It is always hard to watch an elderly loved one going through discomfort and pain, and eventually pass away. But when one woman named Cathy Free was preparing for her mother to die from a blood infection, she would not allow anyone to tell her it was her mother’s time to go.
She recently wrote about her experience to People and explained that one night at 3:00 a.m. she woke up, went outside to look at the sky, and thought, “What if my mother was not actually dying?”
It all began when 77-year-old Joy Anderson had to enter a rehab center, because she had injured her left knee while moving heavy boxes for a yard sale. It was there that the family found out she had pneumonia, and her condition soon worsened.
“She was finally taken to a hospital where it was discovered that she didn’t have pneumonia after all, but sepsis—a deadly blood infection that had spread from her injured knee and was attacking her organs,” Cathy wrote.
Cathy was told she had to prepare for her mother to die.
“After a couple of emergency dialysis treatments to boost her kidney function, doctors told us there was nothing more they could do. Our mother needed to be released to hospice care, they said, and she would likely live no more than two or three days,” Cathy wrote.
Cathy decided that the family should celebrate Thanksgiving early in her mother’s hospice room before she passed. Every day, Cathy spoon-fed her mother lemonade and chocolate milkshakes and read to her from a book she loved: “A Year in Provence.”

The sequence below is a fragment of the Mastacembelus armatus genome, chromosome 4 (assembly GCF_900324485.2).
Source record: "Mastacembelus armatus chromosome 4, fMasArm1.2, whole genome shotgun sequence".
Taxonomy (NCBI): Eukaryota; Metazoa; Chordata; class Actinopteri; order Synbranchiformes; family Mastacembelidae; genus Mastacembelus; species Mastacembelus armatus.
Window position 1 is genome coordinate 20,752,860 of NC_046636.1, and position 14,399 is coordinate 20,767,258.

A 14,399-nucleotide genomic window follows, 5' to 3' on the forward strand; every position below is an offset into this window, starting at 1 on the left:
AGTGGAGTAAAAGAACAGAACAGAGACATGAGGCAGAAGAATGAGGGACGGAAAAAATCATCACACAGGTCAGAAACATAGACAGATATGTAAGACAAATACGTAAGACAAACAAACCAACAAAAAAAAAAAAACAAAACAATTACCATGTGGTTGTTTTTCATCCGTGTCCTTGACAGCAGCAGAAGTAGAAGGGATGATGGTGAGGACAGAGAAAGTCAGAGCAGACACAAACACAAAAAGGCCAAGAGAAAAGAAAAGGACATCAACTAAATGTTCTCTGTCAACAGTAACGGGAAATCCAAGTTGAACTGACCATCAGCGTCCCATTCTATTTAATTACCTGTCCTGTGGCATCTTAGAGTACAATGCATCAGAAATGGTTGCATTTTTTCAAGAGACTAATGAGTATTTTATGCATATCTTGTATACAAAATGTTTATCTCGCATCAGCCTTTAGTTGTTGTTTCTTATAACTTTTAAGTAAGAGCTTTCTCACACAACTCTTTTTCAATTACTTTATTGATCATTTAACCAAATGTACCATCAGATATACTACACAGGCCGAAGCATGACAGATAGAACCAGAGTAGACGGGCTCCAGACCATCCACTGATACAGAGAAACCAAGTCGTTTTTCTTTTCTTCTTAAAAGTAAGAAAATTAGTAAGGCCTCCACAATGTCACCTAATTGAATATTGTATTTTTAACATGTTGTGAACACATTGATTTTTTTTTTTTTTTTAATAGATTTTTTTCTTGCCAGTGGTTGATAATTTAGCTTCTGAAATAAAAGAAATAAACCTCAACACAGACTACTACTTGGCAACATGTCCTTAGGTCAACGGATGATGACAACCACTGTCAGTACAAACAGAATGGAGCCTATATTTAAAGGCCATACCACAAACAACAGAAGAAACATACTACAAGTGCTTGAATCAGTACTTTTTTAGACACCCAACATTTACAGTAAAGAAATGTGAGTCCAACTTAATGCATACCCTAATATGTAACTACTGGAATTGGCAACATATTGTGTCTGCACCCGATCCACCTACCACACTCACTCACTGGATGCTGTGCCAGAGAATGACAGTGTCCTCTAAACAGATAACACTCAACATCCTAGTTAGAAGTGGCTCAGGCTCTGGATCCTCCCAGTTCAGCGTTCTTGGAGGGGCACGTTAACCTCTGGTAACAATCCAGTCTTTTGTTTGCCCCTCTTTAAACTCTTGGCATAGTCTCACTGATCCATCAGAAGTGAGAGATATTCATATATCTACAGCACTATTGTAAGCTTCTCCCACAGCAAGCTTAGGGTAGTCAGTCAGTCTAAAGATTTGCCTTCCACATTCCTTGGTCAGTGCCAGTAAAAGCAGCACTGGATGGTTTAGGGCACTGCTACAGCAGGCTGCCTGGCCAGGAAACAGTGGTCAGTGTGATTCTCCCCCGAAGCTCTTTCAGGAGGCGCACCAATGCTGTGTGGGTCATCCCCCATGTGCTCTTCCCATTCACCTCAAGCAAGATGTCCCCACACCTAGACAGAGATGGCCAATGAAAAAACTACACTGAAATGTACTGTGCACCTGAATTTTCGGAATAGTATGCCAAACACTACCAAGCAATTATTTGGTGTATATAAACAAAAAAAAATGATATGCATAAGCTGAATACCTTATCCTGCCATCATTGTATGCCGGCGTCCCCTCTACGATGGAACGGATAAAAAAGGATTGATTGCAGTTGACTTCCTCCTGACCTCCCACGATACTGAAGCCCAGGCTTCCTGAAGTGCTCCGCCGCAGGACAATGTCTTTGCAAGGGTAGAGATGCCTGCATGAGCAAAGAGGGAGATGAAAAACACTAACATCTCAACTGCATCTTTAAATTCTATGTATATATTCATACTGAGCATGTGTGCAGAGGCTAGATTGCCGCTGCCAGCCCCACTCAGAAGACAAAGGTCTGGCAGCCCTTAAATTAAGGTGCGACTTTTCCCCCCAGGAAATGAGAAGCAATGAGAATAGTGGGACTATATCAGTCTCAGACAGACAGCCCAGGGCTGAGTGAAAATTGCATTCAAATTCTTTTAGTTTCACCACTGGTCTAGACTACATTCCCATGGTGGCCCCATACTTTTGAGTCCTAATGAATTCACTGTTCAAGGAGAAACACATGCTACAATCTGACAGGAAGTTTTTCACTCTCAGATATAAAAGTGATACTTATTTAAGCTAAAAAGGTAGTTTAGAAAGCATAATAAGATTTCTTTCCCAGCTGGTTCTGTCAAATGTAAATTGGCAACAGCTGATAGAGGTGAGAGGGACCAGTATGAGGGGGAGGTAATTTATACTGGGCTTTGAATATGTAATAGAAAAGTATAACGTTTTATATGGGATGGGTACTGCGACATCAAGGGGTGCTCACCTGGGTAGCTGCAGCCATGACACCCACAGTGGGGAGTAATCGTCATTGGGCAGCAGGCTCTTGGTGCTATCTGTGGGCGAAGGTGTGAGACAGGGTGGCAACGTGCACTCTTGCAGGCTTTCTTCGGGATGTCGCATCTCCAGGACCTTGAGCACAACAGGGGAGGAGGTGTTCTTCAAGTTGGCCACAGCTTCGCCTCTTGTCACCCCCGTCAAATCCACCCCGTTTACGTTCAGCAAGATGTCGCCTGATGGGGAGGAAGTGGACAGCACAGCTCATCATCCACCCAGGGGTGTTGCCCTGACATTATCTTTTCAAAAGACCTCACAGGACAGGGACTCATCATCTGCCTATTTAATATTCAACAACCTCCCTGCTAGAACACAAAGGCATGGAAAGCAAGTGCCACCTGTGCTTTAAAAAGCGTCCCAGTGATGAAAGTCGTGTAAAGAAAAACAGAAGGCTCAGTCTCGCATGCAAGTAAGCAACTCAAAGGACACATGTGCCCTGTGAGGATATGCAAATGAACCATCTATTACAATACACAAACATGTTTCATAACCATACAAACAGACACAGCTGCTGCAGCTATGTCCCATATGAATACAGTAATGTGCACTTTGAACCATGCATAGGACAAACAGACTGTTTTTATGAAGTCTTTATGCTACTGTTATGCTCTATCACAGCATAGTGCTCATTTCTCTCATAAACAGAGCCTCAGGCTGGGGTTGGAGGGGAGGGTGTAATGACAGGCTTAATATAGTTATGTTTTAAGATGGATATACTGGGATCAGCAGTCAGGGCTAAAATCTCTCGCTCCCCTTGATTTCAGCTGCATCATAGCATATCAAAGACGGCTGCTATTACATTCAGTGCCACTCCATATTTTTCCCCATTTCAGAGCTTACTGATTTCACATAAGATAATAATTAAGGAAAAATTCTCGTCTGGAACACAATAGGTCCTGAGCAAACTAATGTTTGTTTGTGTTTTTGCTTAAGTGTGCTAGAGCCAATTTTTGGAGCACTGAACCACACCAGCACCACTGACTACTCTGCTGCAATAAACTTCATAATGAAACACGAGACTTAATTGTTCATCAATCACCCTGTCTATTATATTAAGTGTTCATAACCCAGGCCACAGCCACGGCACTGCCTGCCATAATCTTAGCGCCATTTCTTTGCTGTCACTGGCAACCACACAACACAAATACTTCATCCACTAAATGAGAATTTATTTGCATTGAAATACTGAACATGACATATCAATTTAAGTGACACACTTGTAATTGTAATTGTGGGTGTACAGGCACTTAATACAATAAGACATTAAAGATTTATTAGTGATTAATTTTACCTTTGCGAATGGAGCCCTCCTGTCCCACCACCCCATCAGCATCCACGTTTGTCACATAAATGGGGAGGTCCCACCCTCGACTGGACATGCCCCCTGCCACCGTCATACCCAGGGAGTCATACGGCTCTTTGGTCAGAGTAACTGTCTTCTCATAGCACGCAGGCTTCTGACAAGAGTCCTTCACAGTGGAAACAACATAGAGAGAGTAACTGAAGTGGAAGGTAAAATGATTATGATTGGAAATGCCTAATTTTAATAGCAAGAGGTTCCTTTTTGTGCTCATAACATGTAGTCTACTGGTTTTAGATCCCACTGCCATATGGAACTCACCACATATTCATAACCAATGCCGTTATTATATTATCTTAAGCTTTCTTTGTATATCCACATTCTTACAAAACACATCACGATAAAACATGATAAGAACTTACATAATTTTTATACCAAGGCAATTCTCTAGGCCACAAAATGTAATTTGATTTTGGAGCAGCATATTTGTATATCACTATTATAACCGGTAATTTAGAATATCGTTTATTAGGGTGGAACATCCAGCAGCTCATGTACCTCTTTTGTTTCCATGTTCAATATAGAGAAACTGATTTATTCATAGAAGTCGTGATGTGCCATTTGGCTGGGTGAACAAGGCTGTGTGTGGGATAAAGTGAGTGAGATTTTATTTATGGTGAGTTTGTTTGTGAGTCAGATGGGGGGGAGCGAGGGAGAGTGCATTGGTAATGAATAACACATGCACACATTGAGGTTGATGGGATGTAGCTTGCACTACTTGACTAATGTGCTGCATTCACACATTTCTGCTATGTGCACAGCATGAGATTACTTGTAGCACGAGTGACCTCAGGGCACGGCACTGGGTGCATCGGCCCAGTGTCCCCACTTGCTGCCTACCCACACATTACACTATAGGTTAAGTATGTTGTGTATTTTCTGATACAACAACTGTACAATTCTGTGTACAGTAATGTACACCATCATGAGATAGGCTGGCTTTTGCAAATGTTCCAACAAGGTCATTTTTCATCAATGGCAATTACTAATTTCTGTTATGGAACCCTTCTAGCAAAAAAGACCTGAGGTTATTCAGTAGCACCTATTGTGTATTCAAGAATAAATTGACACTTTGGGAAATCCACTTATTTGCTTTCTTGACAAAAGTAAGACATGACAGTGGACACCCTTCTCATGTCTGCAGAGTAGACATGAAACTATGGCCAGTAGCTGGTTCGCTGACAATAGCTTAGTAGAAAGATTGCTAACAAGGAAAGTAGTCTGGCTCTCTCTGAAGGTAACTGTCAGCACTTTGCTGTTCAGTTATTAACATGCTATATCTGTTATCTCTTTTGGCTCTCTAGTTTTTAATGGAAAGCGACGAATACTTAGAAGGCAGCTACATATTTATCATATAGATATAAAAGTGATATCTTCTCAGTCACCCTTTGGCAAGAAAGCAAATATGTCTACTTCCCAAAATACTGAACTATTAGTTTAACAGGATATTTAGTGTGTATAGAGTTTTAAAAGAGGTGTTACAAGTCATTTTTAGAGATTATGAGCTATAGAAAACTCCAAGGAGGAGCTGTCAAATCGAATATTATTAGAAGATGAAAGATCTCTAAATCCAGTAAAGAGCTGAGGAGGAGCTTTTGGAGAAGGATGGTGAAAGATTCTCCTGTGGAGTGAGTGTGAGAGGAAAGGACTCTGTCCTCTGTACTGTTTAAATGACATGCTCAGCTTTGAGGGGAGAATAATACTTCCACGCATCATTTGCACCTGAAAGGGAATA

As Cathy slipped into this heartbreaking routine, she cherished every day that she was able to spend time with her mother. During her drive back home, she would think back on the recent conversations she had with her mother.
“’Mama, I love you — this is hard, but I’ll try to be brave,’ I’d told her, resting my head on her chest to feel her warmth and hear her heartbeat,” she wrote.
“’I love you too, darling daughter,’ she’d said, reaching for my hand. ‘Think of the happy times. Remember your pink canopy bed? I can still see you smiling and sleeping there.’”
Time passed, but Cathy couldn’t shake the feeling that her mother still had hope.
She explained that she could see that her mother was “slipping away,” but “something about this new ‘normal’ seemed very different. I couldn’t shake the feeling that something was off.”
Although her mother was not doing well, she still had signs of life. “My mother still had a strong grip and she could lift her head at odd angles to take sips from her water cup. The swelling on her hands and legs had gone down.”
Cathy soon began to do some investigating into her mother’s health. She remembered asking for a sepsis blood test for her mother to confirm she still had the infection three times in two days, but no one complied. Cathy then took the matter into her own hands.
“If a doctor wouldn’t order a blood panel for my mom, I would order one myself and pay for it privately,” she wrote.
It turned out Cathy was right to get the blood test. Joy’s results came in, and besides having low potassium, being anemic, and her kidneys not functioning at their best, “her white blood cell count — the number that should have revealed her sepsis infection — was normal.”
It was not Joy’s time to go yet.
When Cathy received that good news, she took her mother out of hospice and to an emergency room.
A doctor that used to run a hospice center told her, “Your mother never should have been sent to hospice care,” he said. “It is not yet her time. I can’t explain it, but her sepsis is gone and she can be successfully treated and get on with her life.”
This was great news to hear, when Cathy had assumed that her mother was going to die. She explained that one word expressed her feeling and that was the same as her mother’s name: “JOY.”
“Thank you, my dear daughter,” my mother had whispered with shining eyes, “for saving my life.”